Vega 100 how to use

It is designed to launch small payloads — 300 to 2,500 kg satellites for scientific and Earth observation missions to polar and low Earth orbits. Around the same time, Italy began to champion the vega 100 how to use of a new solid-propellant satellite launcher. By September 1998, it was projected that, if fully funded, Vega would perform its first launch during 2002.

However, by early 1998, France was publicly showing displeasure in the programme, leading to disputes in its funding. Around 2000, an alternative use for the Vega was explored as a medium-class booster rocket to be used in conjunction with an improved, up-rated model of the Ariane 5 heavy launcher. Italy provided 65 per cent of funding while six additional nations contributed the remainder. During October 2011, all major components of the first Vega rocket departed Avio’s Colleferro facility, near Rome, by sea for Kourou. At this point, the first launch was anticipated to occur during December 2011 or January 2012. During mid-2011, it was postulated that an evolved ‘Europeanised’ upgrade of the Vega rocket could be developed in the medium-to-long term future. Following the successful maiden launch, various improvements for the Vega were postulated. Vega rocket for more lucrative commercial operations. Since entering commercial service, Arianespace markets Vega as a launch system tailored for missions to polar and sun-synchronous orbits.

During its qualification flight, Vega placed its main payload of 386. Enrico Saggese, at that time head of the Italian Space Agency, suggested in October 2008 that the first flight of VEGA might be delayed, stating “We have to decide if we want to wait until we have another programme”, and referring to plans to have German participation to develop new third and fourth stages. 2012, until ESA publicized the launch for “end of January 2012”. The payload fairing of the Vega was designed and is manufactured by RUAG Space of Switzerland. It has a diameter of 2. 6 meters, a height of 7. 8 meters and a mass of 400 kg. The first three stages are solid propellant engines produced by Avio, that is Prime Contractor for the Vega launcher through its company ELV. The P80 is the first stage of VEGA, its name is derived from the design phase propellant weight of 80 tons that was later increased to 88 tons. Belgium by SABCA, consisting of two electromechanical actuators that operate a movable nozzle with flexible joint using lithium ion batteries. The first test firing of the P80 engine took place on 30 November 2006 in Kourou, and the test was concluded successfully.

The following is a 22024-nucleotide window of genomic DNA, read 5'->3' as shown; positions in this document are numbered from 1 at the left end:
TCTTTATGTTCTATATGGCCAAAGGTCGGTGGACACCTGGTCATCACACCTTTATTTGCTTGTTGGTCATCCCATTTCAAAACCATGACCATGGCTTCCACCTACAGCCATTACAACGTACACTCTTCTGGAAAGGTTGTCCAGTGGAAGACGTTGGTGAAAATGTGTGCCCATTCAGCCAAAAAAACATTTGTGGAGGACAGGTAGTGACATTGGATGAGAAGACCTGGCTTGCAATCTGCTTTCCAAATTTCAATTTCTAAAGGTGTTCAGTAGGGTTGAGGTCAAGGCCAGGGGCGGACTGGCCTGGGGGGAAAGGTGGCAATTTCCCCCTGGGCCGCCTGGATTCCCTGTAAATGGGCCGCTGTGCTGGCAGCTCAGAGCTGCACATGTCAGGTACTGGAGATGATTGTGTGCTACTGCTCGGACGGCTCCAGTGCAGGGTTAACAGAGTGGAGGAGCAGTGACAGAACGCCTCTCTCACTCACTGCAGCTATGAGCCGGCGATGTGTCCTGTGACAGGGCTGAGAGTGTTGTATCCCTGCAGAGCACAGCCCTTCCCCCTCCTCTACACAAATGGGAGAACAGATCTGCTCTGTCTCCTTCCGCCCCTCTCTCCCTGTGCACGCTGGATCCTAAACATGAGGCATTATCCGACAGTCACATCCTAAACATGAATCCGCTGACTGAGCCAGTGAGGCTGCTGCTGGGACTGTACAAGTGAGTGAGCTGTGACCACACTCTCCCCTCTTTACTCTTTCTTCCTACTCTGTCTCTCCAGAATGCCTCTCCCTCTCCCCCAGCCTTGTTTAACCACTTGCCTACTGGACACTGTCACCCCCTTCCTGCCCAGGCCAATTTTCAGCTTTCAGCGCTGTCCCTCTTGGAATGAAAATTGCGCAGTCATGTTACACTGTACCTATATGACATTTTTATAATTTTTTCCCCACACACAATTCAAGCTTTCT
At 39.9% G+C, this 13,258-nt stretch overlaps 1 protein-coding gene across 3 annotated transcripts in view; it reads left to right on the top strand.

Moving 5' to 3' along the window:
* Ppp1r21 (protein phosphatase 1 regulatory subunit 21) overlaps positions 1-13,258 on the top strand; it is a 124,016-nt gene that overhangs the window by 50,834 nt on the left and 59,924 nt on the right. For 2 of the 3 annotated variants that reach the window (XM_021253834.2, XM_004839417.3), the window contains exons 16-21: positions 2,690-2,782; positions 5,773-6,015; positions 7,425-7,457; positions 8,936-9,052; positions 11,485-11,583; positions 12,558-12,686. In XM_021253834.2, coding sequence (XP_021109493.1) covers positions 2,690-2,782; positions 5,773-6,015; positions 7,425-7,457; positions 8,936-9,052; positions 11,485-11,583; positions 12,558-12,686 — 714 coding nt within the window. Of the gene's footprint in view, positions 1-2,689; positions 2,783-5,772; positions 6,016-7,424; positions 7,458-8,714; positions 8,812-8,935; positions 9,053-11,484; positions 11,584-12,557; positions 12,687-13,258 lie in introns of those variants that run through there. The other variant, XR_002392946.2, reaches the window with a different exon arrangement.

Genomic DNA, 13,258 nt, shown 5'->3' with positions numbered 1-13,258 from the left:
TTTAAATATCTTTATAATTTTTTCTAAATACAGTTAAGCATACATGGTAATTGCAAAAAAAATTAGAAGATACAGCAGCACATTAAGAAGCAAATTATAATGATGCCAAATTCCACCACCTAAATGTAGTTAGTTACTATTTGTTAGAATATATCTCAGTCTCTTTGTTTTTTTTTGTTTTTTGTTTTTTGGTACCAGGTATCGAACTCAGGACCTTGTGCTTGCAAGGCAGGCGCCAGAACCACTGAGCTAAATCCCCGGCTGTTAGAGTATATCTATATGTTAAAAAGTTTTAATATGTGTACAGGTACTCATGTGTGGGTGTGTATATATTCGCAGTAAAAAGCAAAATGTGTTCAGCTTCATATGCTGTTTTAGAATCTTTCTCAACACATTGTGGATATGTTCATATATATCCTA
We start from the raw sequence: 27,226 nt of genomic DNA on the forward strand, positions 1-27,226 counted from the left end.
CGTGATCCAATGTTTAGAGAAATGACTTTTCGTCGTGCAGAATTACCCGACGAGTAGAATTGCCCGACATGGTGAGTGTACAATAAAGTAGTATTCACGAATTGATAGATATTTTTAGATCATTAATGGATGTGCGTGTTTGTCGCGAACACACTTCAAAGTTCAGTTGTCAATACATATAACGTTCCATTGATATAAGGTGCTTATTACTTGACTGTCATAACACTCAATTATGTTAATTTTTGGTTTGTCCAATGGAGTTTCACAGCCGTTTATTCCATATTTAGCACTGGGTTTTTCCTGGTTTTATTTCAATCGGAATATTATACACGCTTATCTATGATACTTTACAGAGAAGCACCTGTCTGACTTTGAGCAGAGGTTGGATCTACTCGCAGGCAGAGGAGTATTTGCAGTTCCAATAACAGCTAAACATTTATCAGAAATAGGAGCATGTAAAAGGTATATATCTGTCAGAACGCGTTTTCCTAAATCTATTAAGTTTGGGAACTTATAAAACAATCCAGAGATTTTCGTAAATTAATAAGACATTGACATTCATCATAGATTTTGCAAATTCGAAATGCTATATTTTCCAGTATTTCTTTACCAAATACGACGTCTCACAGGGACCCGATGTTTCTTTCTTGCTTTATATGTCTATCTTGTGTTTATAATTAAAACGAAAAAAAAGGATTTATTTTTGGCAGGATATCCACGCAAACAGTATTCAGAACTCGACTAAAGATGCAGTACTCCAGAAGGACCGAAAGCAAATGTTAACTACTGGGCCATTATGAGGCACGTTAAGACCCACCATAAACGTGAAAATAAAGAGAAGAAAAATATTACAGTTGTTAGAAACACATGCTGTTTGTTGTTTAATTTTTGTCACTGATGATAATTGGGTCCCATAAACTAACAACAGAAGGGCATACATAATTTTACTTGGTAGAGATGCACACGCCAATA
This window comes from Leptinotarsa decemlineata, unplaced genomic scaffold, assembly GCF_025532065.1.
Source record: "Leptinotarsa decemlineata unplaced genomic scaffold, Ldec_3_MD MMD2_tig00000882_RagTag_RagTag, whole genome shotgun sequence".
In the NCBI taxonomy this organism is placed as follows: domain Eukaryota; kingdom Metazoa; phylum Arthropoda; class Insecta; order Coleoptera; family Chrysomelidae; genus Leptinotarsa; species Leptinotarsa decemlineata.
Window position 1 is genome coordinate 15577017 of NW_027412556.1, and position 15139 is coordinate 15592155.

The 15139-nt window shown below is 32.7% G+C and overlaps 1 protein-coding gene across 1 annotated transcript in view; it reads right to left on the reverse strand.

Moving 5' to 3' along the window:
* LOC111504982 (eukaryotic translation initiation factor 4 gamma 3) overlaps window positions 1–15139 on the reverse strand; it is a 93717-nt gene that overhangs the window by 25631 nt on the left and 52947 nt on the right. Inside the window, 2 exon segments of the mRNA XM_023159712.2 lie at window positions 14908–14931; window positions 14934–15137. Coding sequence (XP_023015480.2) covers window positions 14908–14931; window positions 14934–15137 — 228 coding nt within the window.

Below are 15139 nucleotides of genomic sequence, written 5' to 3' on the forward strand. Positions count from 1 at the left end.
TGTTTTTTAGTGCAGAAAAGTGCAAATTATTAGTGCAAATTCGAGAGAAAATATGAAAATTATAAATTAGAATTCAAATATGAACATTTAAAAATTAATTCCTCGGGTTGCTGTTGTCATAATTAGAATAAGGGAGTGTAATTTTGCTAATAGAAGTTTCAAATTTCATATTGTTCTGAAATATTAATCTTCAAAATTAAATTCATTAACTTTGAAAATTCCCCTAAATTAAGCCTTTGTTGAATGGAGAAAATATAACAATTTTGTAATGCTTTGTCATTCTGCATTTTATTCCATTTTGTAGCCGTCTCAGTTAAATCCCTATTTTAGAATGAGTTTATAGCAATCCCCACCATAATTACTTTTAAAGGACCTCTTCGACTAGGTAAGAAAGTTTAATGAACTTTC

The second test firing of the P80 first stage engine took place on 4 December 2007 in Kourou. Delivering a mean thrust of 190 tonnes over 111 seconds, the engine’s behaviour was in line with predictions. The future version of the stage, P120C, also with its name derived from the design phase propellant weight of 120 tons, will increase the propellant mass to 141-143 tons. The development of the Zefiro motor was initiated by Avio, partially funded by the company and partially funded by a contract from the Italian Space Agency. A Zefiro 23 forms the second stage of Vega. The Zefiro 23 second stage engine was first fired on 26 June 2006 at Salto di Quirra. The second test firing of the Zefiro 23 second stage engine took place on 27 March 2008 also at Salto di Quirra. This successful test qualified the rocket engine. The first engine completed was Zefiro 9, the third stage engine. The first test firing was carried out on 20 December 2005, at the Salto di Quirra Inter-force Test Range, on the Mediterranean coast in southeast Sardinia. The test was a complete success.

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After a critical design review based on the completed first test firings, the second test-firing of the Zefiro 9 took place at Salto di Quirra on 28 March 2007. After 35 seconds, there was a sudden drop in the motor’s internal pressure, leading to an increased combustion time. On 23 October 2008, an enhanced version of the Zefiro 9 with a modified nozzle design, the Zefiro 9-A, was successfully tested. On 28 April 2009, the final qualification test firing of Zefiro 9-A took place at the Salto di Quirra Interforce Test Range in Sardinia, Italy. Avio, has been designed to place the payload in the required orbit and to perform roll and attitude control functions.

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